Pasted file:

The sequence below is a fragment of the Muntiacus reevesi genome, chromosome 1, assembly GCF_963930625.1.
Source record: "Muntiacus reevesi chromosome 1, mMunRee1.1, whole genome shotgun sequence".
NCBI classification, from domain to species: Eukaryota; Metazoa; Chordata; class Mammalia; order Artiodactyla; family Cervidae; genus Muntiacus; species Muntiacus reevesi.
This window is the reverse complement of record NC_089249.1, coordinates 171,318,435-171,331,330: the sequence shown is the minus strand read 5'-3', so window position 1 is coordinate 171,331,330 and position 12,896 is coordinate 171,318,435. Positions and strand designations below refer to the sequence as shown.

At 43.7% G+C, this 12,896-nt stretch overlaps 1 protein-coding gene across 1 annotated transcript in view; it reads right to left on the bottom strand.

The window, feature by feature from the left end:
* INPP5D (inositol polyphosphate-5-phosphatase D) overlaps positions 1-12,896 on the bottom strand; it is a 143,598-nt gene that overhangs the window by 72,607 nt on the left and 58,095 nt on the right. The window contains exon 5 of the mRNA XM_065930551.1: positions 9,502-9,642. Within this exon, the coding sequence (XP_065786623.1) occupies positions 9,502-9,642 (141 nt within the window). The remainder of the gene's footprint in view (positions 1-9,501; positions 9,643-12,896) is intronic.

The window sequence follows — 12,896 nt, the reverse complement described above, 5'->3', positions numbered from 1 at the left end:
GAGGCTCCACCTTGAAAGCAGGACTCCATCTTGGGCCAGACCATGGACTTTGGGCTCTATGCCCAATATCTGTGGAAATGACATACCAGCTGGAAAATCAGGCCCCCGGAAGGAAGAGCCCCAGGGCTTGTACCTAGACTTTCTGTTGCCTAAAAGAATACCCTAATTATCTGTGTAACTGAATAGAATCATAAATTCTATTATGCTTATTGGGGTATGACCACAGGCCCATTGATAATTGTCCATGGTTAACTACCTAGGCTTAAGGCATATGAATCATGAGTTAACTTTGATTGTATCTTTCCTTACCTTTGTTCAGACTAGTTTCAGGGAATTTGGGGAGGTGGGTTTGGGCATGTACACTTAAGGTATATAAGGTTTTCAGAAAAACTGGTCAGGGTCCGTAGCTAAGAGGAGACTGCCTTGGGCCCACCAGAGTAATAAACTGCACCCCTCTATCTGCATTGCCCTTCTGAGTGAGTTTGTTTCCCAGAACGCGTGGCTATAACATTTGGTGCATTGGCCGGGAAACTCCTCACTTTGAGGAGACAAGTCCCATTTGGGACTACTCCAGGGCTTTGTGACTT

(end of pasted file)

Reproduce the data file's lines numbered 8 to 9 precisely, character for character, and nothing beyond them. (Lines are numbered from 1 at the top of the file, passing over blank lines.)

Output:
The window sequence follows — 12,896 nt, the reverse complement described above, 5'->3', positions numbered from 1 at the left end:
GAGGCTCCACCTTGAAAGCAGGACTCCATCTTGGGCCAGACCATGGACTTTGGGCTCTATGCCCAATATCTGTGGAAATGACATACCAGCTGGAAAATCAGGCCCCCGGAAGGAAGAGCCCCAGGGCTTGTACCTAGACTTTCTGTTGCCTAAAAGAATACCCTAATTATCTGTGTAACTGAATAGAATCATAAATTCTATTATGCTTATTGGGGTATGACCACAGGCCCATTGATAATTGTCCATGGTTAACTACCTAGGCTTAAGGCATATGAATCATGAGTTAACTTTGATTGTATCTTTCCTTACCTTTGTTCAGACTAGTTTCAGGGAATTTGGGGAGGTGGGTTTGGGCATGTACACTTAAGGTATATAAGGTTTTCAGAAAAACTGGTCAGGGTCCGTAGCTAAGAGGAGACTGCCTTGGGCCCACCAGAGTAATAAACTGCACCCCTCTATCTGCATTGCCCTTCTGAGTGAGTTTGTTTCCCAGAACGCGTGGCTATAACATTTGGTGCATTGGCCGGGAAACTCCTCACTTTGAGGAGACAAGTCCCATTTGGGACTACTCCAGGGCTTTGTGACTT